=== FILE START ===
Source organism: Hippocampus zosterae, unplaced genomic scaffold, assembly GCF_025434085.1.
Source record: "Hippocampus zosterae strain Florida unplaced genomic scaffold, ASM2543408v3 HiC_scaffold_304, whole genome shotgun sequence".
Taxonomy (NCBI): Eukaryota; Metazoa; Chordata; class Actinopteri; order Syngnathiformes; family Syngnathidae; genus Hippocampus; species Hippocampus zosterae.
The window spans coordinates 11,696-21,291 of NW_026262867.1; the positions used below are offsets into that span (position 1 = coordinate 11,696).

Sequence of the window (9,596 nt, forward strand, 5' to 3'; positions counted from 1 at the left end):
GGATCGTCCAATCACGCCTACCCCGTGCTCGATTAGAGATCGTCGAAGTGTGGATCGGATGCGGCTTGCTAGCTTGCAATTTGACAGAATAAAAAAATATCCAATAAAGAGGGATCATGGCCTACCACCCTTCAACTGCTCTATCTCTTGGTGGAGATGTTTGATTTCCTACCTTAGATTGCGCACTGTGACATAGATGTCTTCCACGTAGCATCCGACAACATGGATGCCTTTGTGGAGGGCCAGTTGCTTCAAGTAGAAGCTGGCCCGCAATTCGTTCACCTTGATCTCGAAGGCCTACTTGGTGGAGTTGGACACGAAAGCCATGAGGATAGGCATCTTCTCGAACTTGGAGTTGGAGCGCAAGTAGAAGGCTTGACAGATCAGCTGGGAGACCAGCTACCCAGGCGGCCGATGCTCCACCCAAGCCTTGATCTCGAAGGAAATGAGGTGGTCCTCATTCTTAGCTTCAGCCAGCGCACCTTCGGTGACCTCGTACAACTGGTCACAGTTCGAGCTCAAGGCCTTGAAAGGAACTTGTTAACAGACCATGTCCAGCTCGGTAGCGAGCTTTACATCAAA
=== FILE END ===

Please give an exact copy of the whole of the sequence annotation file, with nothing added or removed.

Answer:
Source organism: Hippocampus zosterae, unplaced genomic scaffold, assembly GCF_025434085.1.
Source record: "Hippocampus zosterae strain Florida unplaced genomic scaffold, ASM2543408v3 HiC_scaffold_304, whole genome shotgun sequence".
Taxonomy (NCBI): Eukaryota; Metazoa; Chordata; class Actinopteri; order Syngnathiformes; family Syngnathidae; genus Hippocampus; species Hippocampus zosterae.
The window spans coordinates 11,696-21,291 of NW_026262867.1; the positions used below are offsets into that span (position 1 = coordinate 11,696).

Sequence of the window (9,596 nt, forward strand, 5' to 3'; positions counted from 1 at the left end):
GGATCGTCCAATCACGCCTACCCCGTGCTCGATTAGAGATCGTCGAAGTGTGGATCGGATGCGGCTTGCTAGCTTGCAATTTGACAGAATAAAAAAATATCCAATAAAGAGGGATCATGGCCTACCACCCTTCAACTGCTCTATCTCTTGGTGGAGATGTTTGATTTCCTACCTTAGATTGCGCACTGTGACATAGATGTCTTCCACGTAGCATCCGACAACATGGATGCCTTTGTGGAGGGCCAGTTGCTTCAAGTAGAAGCTGGCCCGCAATTCGTTCACCTTGATCTCGAAGGCCTACTTGGTGGAGTTGGACACGAAAGCCATGAGGATAGGCATCTTCTCGAACTTGGAGTTGGAGCGCAAGTAGAAGGCTTGACAGATCAGCTGGGAGACCAGCTACCCAGGCGGCCGATGCTCCACCCAAGCCTTGATCTCGAAGGAAATGAGGTGGTCCTCATTCTTAGCTTCAGCCAGCGCACCTTCGGTGACCTCGTACAACTGGTCACAGTTCGAGCTCAAGGCCTTGAAAGGAACTTGTTAACAGACCATGTCCAGCTCGGTAGCGAGCTTTACATCAAA